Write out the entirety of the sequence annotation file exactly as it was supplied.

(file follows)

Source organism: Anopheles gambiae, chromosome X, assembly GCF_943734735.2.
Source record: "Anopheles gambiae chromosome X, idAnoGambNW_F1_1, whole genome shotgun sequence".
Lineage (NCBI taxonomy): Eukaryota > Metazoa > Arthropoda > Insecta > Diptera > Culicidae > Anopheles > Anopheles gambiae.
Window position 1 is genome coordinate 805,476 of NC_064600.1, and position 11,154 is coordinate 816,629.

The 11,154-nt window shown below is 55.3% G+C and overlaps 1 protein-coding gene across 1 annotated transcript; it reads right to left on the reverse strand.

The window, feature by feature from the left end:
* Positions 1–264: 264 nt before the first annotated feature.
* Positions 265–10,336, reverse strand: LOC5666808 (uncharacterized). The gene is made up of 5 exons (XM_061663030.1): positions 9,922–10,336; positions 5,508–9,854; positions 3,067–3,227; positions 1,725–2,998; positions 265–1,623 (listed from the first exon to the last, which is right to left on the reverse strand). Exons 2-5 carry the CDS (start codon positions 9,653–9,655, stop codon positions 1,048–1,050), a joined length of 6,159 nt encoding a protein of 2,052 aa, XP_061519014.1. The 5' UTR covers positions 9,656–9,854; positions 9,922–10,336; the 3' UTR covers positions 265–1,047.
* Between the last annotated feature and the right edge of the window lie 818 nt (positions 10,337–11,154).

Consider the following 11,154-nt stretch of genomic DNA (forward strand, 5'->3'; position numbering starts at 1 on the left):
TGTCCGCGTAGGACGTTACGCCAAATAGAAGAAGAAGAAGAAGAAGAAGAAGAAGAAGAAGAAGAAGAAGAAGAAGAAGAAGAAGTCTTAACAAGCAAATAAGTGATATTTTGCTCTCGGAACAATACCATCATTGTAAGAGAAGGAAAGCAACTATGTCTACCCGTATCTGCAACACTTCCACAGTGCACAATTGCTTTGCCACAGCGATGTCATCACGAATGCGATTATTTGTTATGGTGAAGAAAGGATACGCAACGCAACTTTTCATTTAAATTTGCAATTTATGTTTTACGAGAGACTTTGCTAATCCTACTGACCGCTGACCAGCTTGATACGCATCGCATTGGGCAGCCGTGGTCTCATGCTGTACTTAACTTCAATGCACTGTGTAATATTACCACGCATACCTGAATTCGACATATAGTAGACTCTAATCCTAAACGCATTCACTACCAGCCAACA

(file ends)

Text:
Source organism: Anopheles gambiae, chromosome X, assembly GCF_943734735.2.
Source record: "Anopheles gambiae chromosome X, idAnoGambNW_F1_1, whole genome shotgun sequence".
Lineage (NCBI taxonomy): Eukaryota > Metazoa > Arthropoda > Insecta > Diptera > Culicidae > Anopheles > Anopheles gambiae.
Window position 1 is genome coordinate 805,476 of NC_064600.1, and position 11,154 is coordinate 816,629.

The 11,154-nt window shown below is 55.3% G+C and overlaps 1 protein-coding gene across 1 annotated transcript; it reads right to left on the reverse strand.

The window, feature by feature from the left end:
* Positions 1–264: 264 nt before the first annotated feature.
* Positions 265–10,336, reverse strand: LOC5666808 (uncharacterized). The gene is made up of 5 exons (XM_061663030.1): positions 9,922–10,336; positions 5,508–9,854; positions 3,067–3,227; positions 1,725–2,998; positions 265–1,623 (listed from the first exon to the last, which is right to left on the reverse strand). Exons 2-5 carry the CDS (start codon positions 9,653–9,655, stop codon positions 1,048–1,050), a joined length of 6,159 nt encoding a protein of 2,052 aa, XP_061519014.1. The 5' UTR covers positions 9,656–9,854; positions 9,922–10,336; the 3' UTR covers positions 265–1,047.
* Between the last annotated feature and the right edge of the window lie 818 nt (positions 10,337–11,154).

Consider the following 11,154-nt stretch of genomic DNA (forward strand, 5'->3'; position numbering starts at 1 on the left):
TGTCCGCGTAGGACGTTACGCCAAATAGAAGAAGAAGAAGAAGAAGAAGAAGAAGAAGAAGAAGAAGAAGAAGAAGAAGAAGAAGTCTTAACAAGCAAATAAGTGATATTTTGCTCTCGGAACAATACCATCATTGTAAGAGAAGGAAAGCAACTATGTCTACCCGTATCTGCAACACTTCCACAGTGCACAATTGCTTTGCCACAGCGATGTCATCACGAATGCGATTATTTGTTATGGTGAAGAAAGGATACGCAACGCAACTTTTCATTTAAATTTGCAATTTATGTTTTACGAGAGACTTTGCTAATCCTACTGACCGCTGACCAGCTTGATACGCATCGCATTGGGCAGCCGTGGTCTCATGCTGTACTTAACTTCAATGCACTGTGTAATATTACCACGCATACCTGAATTCGACATATAGTAGACTCTAATCCTAAACGCATTCACTACCAGCCAACA